Sunday, January 6 – CTC ride, Helsby Point

The club are going in a popular district, today, so I started off to join them.  I was late, but caught them up at Atherton, and soon we were on the Warrington road beyond Glazebury. Warrington was soon reached, and without delay we got clear of the crowded streets, and crossing the Manchester Ship Canal gained Chester road.  The sun was now shining, and held promise of a good day.  Climbing through Daresbury, a short run brought us to Mrs Berry’s at Sutton Weaver.  Fifteen of us in the living room of a little cottage is rather a crush, but we did very well, and music after lunch, followed by games provided some merriment.  During an exciting game of ‘Blow Football’ one cyclist swept the board with a bicycle pump!  At 2pm we were on the road again, revelling in the warm sunlight.  Just beyond Frodsham, we turned left, along a bylane that ran level for about a mile, then suddenly got up on its hind legs.  Followed a long walk uphill between Frodsham and Helsby heads.  The scenery around here is very pretty, and even in mid-winter, with the heather-clad slope of Frodsham hill, and the well wooded land between, it made a beautiful picture.  Halfway uphill, we turned for Manley, and running by a fine wood, we reached that rural village, from where was a fine view of the Flint– Denbigh moorlands, with the broad shouldered, squat towered Moel Fammau dominating the Clwydian range.  Now a bridle path took us to Mouldsworth, and Glorious Delamere Forest, along the ‘switchback’ road.  Hatchmere concluded the ride through the famous woodlands, then Norley, and a river bed down to Weaverham.  ‘Twas now but a short run to Acton Bridge and Mrs Wade’s for tea.  Before tea we tried our hand at sawing logs with a double saw.  Then tea, more games, and at 7pm we ventured on to the now dark and deserted road to Bartington.  The Tarporley –Warrington road gave us a smooth easy passage to Stockton Heath and Warrington, then via Padgate to Culcheth, Leigh and home at 9.30.  The present ravage of foot and mouth disease in Cheshire is showing itself plainly.  Many times, columns of smoke rising from the fields proclaimed the funeral pyre of infected cattle, and all day, whilst in Cheshire, we never saw a cow of any description.  Thousands of cattle are being slain weekly.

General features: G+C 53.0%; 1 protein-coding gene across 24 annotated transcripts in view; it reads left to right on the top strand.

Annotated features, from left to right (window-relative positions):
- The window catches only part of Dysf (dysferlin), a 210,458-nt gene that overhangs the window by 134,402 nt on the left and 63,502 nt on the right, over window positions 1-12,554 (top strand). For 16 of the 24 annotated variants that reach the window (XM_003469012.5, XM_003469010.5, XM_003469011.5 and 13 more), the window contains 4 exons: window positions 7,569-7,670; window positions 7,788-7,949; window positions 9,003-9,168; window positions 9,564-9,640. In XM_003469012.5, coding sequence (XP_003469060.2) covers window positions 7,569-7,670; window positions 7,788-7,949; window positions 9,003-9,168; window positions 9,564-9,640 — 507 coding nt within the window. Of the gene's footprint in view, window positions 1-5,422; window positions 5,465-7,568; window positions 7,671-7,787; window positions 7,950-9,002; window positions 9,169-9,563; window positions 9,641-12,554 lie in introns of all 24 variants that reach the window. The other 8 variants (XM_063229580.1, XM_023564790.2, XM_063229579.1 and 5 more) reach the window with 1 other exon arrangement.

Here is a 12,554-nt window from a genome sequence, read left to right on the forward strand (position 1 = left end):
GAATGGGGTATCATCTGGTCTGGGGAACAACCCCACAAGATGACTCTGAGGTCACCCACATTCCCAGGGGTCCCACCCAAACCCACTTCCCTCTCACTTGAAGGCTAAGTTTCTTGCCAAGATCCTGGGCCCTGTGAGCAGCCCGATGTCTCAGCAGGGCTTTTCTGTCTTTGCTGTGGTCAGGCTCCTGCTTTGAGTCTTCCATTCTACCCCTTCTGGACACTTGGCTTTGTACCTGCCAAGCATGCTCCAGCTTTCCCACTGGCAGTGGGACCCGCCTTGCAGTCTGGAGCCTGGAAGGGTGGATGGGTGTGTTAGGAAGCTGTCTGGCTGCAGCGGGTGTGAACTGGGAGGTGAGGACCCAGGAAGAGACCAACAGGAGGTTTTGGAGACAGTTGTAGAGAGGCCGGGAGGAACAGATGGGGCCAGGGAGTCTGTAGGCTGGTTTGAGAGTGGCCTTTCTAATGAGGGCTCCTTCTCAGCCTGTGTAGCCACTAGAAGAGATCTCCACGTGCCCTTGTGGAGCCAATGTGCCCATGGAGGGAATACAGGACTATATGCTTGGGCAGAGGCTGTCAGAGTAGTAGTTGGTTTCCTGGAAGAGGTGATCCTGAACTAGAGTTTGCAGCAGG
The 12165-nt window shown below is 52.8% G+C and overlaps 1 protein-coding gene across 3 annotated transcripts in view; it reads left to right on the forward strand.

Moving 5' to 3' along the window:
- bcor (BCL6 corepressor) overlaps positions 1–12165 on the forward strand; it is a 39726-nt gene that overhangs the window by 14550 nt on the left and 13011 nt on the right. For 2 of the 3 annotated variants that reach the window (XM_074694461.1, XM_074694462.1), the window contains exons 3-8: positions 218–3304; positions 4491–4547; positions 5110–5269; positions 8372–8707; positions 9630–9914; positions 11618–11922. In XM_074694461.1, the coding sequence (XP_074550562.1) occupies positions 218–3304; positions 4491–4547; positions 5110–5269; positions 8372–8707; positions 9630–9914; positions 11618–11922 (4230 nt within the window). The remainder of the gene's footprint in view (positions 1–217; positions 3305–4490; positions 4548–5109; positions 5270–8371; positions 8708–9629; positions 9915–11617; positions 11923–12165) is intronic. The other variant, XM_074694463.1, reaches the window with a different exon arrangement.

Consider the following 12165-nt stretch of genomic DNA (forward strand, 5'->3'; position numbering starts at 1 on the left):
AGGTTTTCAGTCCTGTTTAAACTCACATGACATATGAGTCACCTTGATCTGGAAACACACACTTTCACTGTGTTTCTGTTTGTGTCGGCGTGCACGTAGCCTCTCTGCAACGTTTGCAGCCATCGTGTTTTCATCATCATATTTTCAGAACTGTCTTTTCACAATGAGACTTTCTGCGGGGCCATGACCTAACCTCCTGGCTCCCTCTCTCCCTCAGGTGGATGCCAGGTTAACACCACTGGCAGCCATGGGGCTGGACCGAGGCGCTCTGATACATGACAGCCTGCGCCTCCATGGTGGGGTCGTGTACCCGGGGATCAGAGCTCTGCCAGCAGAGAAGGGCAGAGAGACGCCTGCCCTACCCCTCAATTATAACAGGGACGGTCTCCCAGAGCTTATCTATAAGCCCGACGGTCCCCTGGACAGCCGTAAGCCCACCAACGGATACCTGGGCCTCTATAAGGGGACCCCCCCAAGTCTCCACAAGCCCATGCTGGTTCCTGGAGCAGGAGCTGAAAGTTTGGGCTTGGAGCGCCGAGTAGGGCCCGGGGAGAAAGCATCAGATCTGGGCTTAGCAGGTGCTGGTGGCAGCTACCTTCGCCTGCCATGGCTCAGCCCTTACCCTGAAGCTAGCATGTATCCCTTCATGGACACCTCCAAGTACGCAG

80 miles